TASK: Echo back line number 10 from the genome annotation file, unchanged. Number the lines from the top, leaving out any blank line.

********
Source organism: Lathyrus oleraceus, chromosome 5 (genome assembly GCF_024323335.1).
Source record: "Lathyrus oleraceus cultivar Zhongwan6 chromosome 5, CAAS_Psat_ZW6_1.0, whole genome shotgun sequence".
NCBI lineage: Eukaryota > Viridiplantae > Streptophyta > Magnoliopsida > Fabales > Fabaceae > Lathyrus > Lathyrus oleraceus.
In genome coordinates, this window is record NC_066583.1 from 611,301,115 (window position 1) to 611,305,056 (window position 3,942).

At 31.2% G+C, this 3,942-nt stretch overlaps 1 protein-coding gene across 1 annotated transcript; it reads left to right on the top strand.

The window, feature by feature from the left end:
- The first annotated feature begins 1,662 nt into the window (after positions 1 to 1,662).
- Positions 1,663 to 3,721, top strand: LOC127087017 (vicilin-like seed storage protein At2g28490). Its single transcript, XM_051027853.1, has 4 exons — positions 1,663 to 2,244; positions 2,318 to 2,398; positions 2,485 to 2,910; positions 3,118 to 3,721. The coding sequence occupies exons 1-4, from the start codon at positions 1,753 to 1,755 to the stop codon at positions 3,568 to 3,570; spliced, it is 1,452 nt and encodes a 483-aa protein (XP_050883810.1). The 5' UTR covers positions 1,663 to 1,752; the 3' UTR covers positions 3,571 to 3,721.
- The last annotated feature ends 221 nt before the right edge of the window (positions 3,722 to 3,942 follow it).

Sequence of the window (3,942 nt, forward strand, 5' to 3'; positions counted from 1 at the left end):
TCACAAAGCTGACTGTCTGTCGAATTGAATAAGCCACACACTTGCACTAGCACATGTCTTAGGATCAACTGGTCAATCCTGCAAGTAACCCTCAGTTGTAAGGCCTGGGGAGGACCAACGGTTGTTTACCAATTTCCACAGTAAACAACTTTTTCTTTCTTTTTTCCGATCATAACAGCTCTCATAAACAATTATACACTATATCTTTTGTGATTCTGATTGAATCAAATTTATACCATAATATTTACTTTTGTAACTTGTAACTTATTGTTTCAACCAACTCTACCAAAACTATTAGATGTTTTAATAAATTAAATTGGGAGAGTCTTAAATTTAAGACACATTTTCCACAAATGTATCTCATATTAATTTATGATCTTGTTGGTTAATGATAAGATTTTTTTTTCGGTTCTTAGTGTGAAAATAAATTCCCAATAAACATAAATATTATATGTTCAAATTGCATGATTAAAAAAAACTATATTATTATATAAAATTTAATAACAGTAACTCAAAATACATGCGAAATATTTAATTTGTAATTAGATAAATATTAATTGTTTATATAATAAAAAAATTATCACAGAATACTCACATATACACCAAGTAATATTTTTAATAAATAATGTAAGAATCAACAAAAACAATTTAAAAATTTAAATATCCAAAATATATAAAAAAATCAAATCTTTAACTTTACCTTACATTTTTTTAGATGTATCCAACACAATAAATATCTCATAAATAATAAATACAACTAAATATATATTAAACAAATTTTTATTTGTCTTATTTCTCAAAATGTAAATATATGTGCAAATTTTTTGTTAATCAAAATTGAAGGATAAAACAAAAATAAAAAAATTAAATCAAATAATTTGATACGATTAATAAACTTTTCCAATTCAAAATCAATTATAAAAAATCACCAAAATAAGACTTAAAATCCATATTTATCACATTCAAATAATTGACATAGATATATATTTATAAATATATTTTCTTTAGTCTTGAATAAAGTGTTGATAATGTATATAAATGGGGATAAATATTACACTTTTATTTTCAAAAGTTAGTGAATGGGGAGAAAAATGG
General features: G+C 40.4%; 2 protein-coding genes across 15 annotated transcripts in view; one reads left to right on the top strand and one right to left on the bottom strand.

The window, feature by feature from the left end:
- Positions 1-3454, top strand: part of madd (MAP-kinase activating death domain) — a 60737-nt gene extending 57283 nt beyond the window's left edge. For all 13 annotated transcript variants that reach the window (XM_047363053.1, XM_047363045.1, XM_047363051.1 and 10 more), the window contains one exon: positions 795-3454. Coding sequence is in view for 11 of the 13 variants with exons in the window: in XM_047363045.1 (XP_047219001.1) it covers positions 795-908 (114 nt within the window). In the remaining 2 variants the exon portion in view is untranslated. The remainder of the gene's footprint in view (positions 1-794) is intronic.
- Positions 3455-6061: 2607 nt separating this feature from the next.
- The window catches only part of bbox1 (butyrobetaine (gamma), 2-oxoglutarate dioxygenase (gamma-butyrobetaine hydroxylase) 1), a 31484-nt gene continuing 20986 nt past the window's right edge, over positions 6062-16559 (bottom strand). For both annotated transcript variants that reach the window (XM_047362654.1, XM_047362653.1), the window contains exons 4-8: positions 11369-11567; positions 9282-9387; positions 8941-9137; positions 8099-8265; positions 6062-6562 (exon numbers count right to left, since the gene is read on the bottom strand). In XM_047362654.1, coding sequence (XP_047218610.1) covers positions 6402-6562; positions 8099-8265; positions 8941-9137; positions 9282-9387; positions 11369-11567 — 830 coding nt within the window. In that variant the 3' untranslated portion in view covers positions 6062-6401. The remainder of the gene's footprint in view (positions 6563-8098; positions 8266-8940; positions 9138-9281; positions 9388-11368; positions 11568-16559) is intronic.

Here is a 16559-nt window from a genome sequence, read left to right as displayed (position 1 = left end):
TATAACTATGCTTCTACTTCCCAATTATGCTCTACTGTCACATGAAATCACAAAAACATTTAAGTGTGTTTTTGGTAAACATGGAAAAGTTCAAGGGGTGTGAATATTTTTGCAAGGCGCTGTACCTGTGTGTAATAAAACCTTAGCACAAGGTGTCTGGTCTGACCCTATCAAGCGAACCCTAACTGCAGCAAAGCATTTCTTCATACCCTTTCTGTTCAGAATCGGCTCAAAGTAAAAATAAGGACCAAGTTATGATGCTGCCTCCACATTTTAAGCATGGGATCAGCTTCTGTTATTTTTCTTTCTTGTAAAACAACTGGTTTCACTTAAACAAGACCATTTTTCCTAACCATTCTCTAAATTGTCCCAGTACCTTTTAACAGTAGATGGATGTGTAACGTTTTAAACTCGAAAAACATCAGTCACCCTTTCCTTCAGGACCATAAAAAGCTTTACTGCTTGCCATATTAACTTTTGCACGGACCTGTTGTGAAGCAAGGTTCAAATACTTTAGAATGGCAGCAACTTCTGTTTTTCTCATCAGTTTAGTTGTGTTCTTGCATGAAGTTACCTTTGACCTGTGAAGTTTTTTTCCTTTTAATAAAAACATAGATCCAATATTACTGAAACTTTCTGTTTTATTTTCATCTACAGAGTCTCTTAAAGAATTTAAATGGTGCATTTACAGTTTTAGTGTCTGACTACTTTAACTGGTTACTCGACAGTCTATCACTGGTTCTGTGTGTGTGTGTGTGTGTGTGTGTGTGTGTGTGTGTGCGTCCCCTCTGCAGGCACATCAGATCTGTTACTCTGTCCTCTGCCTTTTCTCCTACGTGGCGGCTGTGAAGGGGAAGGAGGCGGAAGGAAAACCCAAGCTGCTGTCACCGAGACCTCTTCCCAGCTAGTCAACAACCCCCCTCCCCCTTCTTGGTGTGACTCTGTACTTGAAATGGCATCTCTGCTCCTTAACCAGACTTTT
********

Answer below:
Sequence of the window (3,942 nt, forward strand, 5' to 3'; positions counted from 1 at the left end):